AbstractThe problem of philosophical skepticism relates to the difficulty involved in underwriting the claim that we know anything of spatio-temporal reality. It is often claimed, in fact, that proper philosophical scrutiny reveals quite the opposite from what common sense suggests. Knowledge of external reality is thought to be even quite obviously denied to us as a result of the alleged fact that we all fail to know that certain skeptical scenarios do not obtain. A skeptical scenario is one in which we have neurological occurrences just like any normal situation in which we actually perceive spatio-temporal objects, but where we are deceived in some sense as a result of the manipulation of our brains from some outside source. In this work I attempt to address the problem of philosophical skepticism by claiming that most of us are able to come to know plenty about external reality, since we can come to realize that a certain philosophical theory of perception is correct. The theory I have in mind is what I call a non-cognitive theory of perception. According to this view, perceptual experience is defined by continuous, sensitive behavioral interaction with spatio-temporal objects of the appropriate size, shape, hardness, speed, etc. Knowing that this theory of perception is correct is equivalent to knowing that we know plenty about external reality. This is ultimately because by knowing that a non-cognitive theory of perception is true, we know that any skeptical scenario must fail to obtain. The structure of the work proceeds by first discussing the significance of the problem of philosophical skepticism in some detail. Chapter 1 lays out how the problem does indeed forcefully arise if it is conceded that we fail to know that the skeptical scenarios fail to obtain. Chapter 2 develops the sort of view of our epistemological situation that falls out of accepting without qualification that the problem exists. Chapter 3 examines and criticizes certain popular responses to the skeptical problem. The main goal of these first three preliminary chapters is to indicate that once it is admitted that we fail to know that the skeptical scenarios fail to obtain, the problem of philosophical skepticism forcefully presents itself. Chapter 4, however, attacks the idea that we fail to know that the skeptical scenarios fail to obtain. In this chapter I argue that this idea is wedded to the position that a certain theory of perception is correct. The theory in question is what I call a conjunctive theory of veridical experience. According to this view, normal experience of spatio-temporal objects occurs when a subject has a certain perceptual experience, and that experience also happens to match up with and/or be satisfied by what is really the case. Only when a theory of this sort is assumed, I argue, is the claim that we fail to know that the skeptical scenarios fail to obtain found to be obvious. In chapter 5 I argue that, in fact, a non-cognitive theory, rather than a conjunctive theory, is the correct view to maintain. In the final chapter 6 I develop the epistemological position that falls out of accepting a non-cognitive theory.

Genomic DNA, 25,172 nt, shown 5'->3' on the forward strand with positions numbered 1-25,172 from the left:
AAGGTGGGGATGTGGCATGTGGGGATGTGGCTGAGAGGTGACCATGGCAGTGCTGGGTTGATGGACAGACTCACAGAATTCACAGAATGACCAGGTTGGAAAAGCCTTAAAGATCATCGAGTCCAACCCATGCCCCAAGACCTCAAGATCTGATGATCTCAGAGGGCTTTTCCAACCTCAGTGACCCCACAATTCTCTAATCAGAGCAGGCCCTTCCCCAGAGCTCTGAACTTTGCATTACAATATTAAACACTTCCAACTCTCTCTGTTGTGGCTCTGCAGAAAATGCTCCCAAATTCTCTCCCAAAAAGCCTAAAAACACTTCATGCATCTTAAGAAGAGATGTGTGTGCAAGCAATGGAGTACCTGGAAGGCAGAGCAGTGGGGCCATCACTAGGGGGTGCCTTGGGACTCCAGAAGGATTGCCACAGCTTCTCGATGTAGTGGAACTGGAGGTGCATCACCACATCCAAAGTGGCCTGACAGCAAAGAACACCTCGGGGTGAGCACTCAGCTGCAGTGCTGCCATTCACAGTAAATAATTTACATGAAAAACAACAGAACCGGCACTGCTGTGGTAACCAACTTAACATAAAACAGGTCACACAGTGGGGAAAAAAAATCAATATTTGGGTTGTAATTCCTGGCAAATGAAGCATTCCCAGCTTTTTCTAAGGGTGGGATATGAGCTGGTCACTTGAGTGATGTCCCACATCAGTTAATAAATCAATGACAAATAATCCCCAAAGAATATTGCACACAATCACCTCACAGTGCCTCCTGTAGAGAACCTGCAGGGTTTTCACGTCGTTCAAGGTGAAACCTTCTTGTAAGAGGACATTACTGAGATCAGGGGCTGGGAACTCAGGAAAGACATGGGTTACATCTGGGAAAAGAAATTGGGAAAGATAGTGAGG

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Philosophical Investigations.Ludwig Josef Johann Wittgenstein - 1953 - New York, NY, USA: Wiley-Blackwell.